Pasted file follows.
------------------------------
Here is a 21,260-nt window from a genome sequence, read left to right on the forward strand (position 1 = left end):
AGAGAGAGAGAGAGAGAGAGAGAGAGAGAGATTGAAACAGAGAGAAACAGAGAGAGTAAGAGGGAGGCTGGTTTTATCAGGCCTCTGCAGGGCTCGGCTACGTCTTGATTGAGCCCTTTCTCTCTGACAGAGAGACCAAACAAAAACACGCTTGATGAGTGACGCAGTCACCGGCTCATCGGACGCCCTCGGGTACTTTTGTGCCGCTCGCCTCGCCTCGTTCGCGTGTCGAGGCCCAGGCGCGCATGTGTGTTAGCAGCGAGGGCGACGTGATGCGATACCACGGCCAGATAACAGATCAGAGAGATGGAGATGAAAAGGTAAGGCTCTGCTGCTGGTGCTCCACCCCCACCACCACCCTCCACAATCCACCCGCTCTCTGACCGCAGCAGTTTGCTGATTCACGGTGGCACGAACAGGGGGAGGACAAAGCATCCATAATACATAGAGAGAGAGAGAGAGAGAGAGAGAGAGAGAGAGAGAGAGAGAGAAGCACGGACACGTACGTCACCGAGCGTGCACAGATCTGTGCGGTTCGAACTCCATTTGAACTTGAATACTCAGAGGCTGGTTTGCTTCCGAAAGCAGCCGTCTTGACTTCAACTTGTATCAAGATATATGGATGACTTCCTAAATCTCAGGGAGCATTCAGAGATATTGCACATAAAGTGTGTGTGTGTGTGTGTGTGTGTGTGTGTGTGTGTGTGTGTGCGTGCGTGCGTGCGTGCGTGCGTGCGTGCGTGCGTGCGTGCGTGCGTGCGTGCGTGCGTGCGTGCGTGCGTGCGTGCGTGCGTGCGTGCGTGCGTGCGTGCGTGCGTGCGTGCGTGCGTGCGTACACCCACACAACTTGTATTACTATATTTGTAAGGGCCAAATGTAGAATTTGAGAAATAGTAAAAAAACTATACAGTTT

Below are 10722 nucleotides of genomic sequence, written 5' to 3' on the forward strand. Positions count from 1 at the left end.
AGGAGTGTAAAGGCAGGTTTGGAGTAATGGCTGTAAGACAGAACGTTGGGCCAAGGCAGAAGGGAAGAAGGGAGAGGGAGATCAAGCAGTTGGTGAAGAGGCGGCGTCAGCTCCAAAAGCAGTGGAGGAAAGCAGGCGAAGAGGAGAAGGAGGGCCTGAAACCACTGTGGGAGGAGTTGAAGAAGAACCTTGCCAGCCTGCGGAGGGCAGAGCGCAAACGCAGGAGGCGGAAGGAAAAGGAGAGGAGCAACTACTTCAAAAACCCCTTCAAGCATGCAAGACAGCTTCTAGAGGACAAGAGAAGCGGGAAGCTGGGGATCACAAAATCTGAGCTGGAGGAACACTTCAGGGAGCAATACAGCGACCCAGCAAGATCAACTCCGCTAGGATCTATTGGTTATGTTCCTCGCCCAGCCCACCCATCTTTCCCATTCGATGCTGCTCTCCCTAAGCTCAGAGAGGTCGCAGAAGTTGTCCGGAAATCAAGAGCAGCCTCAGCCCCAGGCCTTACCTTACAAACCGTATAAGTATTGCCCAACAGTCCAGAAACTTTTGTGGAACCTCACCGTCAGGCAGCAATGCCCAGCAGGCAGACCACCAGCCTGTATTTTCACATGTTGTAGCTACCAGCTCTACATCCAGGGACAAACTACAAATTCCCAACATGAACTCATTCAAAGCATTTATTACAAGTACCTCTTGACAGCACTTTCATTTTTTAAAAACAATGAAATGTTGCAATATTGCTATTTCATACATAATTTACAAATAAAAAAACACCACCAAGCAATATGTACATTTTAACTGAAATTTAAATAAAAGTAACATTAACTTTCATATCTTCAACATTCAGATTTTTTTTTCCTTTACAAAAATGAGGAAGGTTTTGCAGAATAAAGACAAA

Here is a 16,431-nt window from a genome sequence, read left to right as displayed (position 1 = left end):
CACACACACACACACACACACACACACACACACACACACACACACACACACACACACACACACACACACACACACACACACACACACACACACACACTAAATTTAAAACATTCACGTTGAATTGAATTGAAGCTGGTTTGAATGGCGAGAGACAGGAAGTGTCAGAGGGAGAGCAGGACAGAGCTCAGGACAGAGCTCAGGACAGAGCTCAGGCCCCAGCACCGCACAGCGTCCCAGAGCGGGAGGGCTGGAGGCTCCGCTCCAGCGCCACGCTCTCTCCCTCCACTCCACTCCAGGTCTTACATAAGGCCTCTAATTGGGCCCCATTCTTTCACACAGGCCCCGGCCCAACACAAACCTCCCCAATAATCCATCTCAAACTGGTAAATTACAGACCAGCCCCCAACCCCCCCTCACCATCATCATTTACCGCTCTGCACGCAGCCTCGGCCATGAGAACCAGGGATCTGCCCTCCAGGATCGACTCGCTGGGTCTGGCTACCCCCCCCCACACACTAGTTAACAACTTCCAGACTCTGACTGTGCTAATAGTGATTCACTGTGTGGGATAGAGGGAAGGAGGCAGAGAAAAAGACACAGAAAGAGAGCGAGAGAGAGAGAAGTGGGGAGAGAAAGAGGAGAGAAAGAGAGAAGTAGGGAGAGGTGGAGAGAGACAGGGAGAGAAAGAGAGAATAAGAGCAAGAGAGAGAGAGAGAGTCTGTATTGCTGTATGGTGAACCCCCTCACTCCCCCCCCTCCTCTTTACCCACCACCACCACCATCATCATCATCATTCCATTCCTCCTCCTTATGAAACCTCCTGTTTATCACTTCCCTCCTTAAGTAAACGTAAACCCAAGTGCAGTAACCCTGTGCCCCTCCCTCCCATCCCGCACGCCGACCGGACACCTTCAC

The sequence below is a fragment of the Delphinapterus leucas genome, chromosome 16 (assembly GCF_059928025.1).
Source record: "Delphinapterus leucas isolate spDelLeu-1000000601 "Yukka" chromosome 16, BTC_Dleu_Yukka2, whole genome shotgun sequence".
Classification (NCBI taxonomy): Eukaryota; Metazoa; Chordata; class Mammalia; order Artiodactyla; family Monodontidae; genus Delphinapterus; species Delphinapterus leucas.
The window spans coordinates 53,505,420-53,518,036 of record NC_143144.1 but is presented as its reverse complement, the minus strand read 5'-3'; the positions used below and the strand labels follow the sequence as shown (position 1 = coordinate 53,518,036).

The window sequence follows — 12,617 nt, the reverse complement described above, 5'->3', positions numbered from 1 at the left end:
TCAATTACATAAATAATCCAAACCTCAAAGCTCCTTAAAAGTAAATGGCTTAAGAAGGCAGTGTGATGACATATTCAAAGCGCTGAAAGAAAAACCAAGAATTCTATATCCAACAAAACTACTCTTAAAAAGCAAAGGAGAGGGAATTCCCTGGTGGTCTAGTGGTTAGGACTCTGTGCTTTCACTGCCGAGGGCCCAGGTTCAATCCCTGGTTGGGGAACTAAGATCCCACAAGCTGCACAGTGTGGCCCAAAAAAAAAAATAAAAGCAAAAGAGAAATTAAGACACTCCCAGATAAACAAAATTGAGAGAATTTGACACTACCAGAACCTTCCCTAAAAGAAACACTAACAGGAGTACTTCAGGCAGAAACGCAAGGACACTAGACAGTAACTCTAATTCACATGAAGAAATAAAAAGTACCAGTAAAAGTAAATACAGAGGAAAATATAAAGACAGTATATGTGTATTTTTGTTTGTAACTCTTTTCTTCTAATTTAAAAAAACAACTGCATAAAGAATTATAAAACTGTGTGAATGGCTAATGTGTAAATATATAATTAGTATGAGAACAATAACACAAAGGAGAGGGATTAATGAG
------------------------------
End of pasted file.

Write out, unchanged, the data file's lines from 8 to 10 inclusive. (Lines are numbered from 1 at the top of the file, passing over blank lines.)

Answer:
Source record: "Delphinapterus leucas isolate spDelLeu-1000000601 "Yukka" chromosome 16, BTC_Dleu_Yukka2, whole genome shotgun sequence".
Classification (NCBI taxonomy): Eukaryota; Metazoa; Chordata; class Mammalia; order Artiodactyla; family Monodontidae; genus Delphinapterus; species Delphinapterus leucas.
The window spans coordinates 53,505,420-53,518,036 of record NC_143144.1 but is presented as its reverse complement, the minus strand read 5'-3'; the positions used below and the strand labels follow the sequence as shown (position 1 = coordinate 53,518,036).